Only two years later, the story of how the humble donkey helped start the hospice began with a single act of kindness. On a February day in 1951, Jim, a local farmer, took pity on a sorry-looking donkey at Wivelsfield Green. Jim could have been excused for feeling sorry for himself because the rain that was soaking the bedraggled beast was also threatening to drown his harvest. The sight of the weak-looking, miserable and dripping animal labouring to pull an over-laden trap touched Jim’s heart as he enjoyed a pint in the warmth of The Cock Inn at Wivelsfield Green, less than a mile from where today’s hospice stands. According to a story proudly told some time later by Jim’s devoted wife, Susan Dinnage, it was about six pints of beer later that Jim surprised her by coming home with the donkey and the trap bought for £5. In Susan’s words, “He’d not only been sold the donkey, but had been sold the business as well”. Jim called the donkey Billy, but soon realised, after endless nights of Billy braying, that the creature was lonely and needed a mate. That decision was a huge stroke of luck for 13 donkeys that were destined for the slaughterhouse at Ponders End abattoir after being shipped from Ireland. Instead of just one, Jim bought them all and saved their lives.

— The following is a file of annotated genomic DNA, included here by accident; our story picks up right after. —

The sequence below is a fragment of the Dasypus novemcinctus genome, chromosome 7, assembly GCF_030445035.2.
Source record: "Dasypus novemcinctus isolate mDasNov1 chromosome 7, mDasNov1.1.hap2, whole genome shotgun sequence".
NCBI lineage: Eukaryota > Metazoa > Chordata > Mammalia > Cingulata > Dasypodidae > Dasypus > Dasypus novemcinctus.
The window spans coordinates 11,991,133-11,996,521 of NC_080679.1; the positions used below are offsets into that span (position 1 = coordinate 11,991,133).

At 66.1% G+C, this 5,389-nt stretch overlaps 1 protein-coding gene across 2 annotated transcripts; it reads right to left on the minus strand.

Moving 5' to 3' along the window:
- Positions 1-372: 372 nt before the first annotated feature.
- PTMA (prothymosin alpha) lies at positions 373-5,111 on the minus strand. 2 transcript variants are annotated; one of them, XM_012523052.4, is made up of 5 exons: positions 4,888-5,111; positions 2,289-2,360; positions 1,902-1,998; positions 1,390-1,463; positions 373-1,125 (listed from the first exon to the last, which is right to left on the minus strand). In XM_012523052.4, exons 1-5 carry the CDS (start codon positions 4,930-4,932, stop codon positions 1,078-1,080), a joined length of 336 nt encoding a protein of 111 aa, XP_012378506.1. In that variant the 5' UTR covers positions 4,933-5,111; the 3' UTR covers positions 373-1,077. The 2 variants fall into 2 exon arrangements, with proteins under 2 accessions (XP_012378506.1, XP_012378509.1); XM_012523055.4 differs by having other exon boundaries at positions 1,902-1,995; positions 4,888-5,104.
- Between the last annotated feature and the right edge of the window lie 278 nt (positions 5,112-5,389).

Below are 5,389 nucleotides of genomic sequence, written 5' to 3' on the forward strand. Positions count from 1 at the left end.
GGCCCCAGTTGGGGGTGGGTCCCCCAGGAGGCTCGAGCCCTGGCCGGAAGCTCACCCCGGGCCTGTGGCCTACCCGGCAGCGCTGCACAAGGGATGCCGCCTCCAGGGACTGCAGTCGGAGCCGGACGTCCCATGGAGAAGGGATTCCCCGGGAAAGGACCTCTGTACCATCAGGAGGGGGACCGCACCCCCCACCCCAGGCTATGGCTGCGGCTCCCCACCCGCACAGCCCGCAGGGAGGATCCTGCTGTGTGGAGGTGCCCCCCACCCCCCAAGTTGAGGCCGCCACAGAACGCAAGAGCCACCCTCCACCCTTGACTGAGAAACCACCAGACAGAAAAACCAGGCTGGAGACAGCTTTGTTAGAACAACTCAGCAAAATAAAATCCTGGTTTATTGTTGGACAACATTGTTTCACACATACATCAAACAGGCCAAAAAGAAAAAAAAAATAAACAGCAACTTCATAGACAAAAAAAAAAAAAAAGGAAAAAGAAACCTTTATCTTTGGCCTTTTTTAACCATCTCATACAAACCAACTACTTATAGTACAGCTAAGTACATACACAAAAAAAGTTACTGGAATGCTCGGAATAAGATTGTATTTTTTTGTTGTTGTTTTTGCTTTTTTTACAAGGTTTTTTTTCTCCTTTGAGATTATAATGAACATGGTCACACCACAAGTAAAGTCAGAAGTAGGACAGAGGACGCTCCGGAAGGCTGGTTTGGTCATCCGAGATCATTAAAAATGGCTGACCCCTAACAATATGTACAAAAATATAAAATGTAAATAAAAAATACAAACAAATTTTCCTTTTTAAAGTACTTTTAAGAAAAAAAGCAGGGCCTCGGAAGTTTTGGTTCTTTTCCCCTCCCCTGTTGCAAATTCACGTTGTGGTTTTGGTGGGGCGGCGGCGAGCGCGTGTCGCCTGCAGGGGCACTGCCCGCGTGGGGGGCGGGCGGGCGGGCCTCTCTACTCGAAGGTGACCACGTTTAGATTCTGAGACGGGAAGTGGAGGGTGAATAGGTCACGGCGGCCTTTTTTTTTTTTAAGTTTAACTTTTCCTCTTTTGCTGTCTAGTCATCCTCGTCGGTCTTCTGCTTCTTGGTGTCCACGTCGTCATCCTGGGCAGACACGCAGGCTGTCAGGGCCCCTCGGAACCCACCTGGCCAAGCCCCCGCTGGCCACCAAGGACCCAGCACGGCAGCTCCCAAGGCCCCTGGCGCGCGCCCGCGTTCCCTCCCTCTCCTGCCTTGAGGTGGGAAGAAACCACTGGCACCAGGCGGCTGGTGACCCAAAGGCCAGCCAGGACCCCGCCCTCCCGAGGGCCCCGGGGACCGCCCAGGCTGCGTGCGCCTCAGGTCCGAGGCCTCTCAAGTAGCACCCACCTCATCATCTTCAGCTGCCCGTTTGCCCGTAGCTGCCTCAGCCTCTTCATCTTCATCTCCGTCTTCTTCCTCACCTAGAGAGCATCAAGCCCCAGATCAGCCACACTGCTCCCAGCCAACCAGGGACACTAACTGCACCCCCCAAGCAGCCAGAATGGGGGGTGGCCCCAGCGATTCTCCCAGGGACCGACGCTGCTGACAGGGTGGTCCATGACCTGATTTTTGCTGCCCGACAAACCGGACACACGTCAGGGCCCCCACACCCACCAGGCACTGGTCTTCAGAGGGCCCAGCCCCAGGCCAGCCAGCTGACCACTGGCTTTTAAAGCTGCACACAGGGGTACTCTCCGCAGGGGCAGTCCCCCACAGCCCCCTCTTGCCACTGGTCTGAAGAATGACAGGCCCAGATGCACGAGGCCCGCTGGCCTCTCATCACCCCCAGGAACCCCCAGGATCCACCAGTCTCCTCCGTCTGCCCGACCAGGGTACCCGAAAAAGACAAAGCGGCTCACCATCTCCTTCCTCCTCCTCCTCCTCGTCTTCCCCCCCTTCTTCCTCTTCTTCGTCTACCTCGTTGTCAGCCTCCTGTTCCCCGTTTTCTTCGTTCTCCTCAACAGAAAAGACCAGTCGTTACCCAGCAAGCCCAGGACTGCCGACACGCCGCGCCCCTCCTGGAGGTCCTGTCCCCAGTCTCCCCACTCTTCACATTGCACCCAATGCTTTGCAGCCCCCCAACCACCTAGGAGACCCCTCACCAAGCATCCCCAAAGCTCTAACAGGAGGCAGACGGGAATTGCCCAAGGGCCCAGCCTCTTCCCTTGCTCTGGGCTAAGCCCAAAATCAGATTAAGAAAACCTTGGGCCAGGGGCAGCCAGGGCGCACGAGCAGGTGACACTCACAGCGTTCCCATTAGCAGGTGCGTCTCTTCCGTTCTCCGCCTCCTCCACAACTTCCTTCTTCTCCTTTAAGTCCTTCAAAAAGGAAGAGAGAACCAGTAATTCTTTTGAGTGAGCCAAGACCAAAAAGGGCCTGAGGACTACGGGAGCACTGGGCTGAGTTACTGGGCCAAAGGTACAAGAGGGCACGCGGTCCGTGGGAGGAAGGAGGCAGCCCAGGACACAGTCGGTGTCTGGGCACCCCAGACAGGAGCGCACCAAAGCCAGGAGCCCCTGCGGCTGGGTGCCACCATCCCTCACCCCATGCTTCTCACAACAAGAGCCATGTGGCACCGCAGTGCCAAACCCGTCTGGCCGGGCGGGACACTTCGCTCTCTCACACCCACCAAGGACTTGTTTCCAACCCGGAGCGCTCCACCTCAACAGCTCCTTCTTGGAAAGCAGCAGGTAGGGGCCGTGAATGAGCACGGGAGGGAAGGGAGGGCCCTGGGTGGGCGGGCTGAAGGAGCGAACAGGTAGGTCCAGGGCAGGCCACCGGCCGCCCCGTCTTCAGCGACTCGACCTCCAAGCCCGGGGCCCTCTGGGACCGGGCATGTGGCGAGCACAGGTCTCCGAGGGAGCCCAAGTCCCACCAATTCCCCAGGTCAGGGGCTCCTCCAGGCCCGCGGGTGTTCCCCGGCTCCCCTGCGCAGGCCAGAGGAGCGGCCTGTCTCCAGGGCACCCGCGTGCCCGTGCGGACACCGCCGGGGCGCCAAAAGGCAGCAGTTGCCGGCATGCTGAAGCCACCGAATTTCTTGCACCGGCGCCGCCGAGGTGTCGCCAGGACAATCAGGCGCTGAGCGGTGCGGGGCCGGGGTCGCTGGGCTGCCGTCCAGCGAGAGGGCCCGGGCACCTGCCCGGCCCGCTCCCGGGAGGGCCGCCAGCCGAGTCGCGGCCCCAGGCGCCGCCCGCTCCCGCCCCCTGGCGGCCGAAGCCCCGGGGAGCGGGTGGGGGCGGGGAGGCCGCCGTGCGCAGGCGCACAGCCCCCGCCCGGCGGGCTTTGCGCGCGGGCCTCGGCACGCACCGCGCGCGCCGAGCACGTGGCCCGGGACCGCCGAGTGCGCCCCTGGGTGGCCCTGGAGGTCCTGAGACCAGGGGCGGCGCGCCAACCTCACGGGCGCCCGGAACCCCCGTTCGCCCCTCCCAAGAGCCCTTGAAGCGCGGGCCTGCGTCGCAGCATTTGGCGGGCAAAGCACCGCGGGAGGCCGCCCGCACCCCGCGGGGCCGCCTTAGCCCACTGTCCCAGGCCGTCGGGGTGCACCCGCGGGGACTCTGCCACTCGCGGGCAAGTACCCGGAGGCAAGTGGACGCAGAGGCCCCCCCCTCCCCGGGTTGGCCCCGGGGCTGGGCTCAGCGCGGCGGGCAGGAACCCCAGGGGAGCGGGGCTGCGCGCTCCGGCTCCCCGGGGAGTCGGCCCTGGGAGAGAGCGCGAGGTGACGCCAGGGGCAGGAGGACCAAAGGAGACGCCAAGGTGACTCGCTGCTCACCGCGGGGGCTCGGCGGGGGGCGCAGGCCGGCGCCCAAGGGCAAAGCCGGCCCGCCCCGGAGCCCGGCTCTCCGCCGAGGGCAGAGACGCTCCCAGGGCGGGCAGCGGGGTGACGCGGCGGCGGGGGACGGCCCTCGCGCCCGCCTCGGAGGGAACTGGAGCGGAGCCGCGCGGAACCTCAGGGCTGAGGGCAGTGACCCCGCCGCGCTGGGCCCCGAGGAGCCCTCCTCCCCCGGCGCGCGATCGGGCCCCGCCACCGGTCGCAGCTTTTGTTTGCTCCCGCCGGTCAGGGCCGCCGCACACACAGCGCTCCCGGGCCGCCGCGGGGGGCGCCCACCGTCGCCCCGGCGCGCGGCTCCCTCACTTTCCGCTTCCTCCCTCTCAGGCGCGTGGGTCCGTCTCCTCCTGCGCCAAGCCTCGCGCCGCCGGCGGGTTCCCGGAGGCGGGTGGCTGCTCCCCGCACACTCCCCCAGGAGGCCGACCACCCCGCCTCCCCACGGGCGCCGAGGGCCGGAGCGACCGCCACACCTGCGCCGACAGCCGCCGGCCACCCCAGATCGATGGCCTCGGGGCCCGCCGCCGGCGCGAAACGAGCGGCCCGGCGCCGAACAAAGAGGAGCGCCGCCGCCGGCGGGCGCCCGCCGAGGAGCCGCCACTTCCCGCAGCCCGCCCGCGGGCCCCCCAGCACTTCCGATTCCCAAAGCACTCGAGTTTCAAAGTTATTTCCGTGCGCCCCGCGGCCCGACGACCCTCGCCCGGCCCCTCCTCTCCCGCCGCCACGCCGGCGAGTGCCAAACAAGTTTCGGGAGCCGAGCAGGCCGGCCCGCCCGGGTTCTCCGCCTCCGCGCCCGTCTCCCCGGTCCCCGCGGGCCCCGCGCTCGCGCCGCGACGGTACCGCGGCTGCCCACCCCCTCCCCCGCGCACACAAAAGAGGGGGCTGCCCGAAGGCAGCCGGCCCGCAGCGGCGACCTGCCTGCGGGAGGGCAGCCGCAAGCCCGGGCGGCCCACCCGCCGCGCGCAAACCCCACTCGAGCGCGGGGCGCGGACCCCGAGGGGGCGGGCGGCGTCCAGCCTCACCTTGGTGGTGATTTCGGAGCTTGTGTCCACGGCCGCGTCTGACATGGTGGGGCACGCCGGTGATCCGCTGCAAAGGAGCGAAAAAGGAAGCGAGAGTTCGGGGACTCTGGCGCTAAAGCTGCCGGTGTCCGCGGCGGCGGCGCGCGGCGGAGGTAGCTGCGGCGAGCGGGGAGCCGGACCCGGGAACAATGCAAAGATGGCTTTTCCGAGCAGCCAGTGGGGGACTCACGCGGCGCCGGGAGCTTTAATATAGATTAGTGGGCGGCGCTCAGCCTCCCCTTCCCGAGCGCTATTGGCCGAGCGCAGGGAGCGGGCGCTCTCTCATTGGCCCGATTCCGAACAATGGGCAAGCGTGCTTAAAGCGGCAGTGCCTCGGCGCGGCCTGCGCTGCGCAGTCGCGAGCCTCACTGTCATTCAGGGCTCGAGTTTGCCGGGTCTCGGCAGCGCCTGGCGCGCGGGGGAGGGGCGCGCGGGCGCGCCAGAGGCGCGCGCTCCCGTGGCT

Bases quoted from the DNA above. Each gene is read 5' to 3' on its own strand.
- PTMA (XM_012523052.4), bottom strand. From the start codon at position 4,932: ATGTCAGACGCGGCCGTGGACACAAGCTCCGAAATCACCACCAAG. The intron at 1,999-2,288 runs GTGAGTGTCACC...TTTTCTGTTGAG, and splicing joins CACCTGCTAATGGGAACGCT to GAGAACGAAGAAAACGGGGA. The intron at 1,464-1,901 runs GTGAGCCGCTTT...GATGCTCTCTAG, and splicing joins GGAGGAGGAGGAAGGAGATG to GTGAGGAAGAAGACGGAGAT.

The link of the donkeys with the story of St Peter & St James took an even more dramatic twist when 194 donkeys fled from a train that had been bound for a slaughterhouse. The donkeys were being moved from Eire to the Continent and their rescue and move to Wivelsfield hit headlines all over the world.
Lone Barn Farm quickly acquired a wide reputation for being a sanctuary for a large population of donkeys and Wivelsfield Green found itself featured on television, radio, and cinema newsreels seen by millions of people. The ailing donkeys were rescued, fed and watered, and kept until they could be found good homes. It is worth recalling that in the 1950s donkeys were truly low-grade citizens of the animal world, not only in the perception of their worth but in the cruel treatment they received both in being transported in appalling conditions and being worked to exhaustion. Jim and Susan Dinnage found an inspired way of giving the donkeys a remarkable role in people’s lives while at the same time retaining their innate dignity.